I'm no genealogist, but if you have a name that you are looking for try the online National Park Service Soldiers and Sailor system. That will give you an idea of if any of your ancestors served in a military unit. There are other people on this forum who are pretty dedicated genealogists so they can probably help you a lot more.
I always assumed that because of the family stories that have been passed down, my family was either still in Ireland, or already up in the mountains of Colorado wasting time and money looking for silver. For grins and giggles I checked out the NPS website and found 75 soldiers with my same last name.
So now my question. Would paying a site like Ancestry.com be beneficial at this point, or does anybody out there have another suggestion as to how I can find some accurate family history?
Ancestry.com used to give everyone two weeks free. Monthly memberships were also available. However, I don't think you know enough yet to use the site -- generally, you have to know at least a county and state.
Step one: Talk to every elderly relative you have -- one of them might have a hint or two about where ggggdaddy and his brothers lived.
Step two: Keep asking; someone will have a better idea.
Step three: start with the family name and make yourself a chart of their unit and where it was mustered in.
Thanks for the advice, Ole. Unfortunately, I am about the most elderly (wow, that's kinda hard to write) member of my family. Even twenty years ago when I would try to talk with my grandparents, they were not too knowledgeable about their own family.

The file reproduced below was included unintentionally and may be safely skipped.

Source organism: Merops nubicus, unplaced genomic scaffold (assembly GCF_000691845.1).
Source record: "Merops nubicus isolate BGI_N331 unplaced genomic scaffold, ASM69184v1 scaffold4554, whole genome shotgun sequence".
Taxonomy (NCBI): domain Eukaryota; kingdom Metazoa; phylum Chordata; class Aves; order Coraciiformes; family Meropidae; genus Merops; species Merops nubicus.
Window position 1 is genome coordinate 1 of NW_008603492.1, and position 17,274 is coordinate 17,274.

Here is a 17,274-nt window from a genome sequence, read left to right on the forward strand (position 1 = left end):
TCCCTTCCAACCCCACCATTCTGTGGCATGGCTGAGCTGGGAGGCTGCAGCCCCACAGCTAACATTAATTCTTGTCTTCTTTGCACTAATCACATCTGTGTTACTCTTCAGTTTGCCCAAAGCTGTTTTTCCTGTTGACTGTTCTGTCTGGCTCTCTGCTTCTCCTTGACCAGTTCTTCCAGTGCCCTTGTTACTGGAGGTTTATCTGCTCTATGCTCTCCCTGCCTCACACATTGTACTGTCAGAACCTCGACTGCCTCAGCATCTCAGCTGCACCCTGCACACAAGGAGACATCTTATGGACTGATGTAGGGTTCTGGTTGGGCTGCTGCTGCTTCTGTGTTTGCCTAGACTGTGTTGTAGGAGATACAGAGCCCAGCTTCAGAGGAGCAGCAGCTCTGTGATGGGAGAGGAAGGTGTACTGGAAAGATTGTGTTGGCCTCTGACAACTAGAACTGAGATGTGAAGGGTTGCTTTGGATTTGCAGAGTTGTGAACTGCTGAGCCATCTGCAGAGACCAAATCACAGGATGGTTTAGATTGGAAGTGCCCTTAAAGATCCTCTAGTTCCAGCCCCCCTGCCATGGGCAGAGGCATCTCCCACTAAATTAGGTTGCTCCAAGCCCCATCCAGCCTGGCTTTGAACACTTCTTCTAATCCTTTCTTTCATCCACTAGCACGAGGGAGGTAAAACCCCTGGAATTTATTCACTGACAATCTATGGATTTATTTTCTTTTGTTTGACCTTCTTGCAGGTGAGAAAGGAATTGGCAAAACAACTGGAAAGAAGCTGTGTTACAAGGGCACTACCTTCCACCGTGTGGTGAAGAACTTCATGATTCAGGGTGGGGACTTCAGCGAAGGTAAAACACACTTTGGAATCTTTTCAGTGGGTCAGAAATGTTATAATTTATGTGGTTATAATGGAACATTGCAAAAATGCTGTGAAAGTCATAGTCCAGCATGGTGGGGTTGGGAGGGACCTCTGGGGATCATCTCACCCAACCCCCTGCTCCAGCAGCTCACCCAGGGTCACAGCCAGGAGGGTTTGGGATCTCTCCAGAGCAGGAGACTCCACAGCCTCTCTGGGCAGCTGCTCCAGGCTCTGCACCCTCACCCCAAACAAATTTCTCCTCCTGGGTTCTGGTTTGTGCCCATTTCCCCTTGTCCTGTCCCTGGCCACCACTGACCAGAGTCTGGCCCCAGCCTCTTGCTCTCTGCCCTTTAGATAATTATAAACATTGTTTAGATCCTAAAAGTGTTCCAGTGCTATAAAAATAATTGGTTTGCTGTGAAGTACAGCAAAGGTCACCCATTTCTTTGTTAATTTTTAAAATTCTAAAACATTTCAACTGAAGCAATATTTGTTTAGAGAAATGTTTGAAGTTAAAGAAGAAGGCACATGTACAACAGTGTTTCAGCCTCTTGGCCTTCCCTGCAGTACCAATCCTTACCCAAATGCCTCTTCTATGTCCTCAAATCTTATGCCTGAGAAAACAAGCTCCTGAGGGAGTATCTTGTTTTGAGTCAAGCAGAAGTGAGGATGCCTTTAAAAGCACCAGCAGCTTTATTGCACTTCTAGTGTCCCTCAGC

My grandfather was a veteran of WWI, and would flat refuse to talk about his experiences. When spending the night with my grandparents as a kid, he forbade me of watching Combat, Hogans Heroes, or any other war themed (silly or not) show. He said that anything on television was an insult to the actual horrors of war.
Anyway - back to the point. I'm open to any advice as to how to put together a family tree that can take me back to the mid 1800's. Thanks!
The best thing you can do at this point is to start with what you know and work backward. Gather as much information about your parents and their parents births, deaths, and marriages. Then once you can place them in the time at the early portion of the 1900s, you can begin to access the Federal census records to work your way back father. If you are in your 50s, then you are talking about working back 4 or 5 generations to get to the Civil War period. And yes, I would recommend Ancestry.com to get started.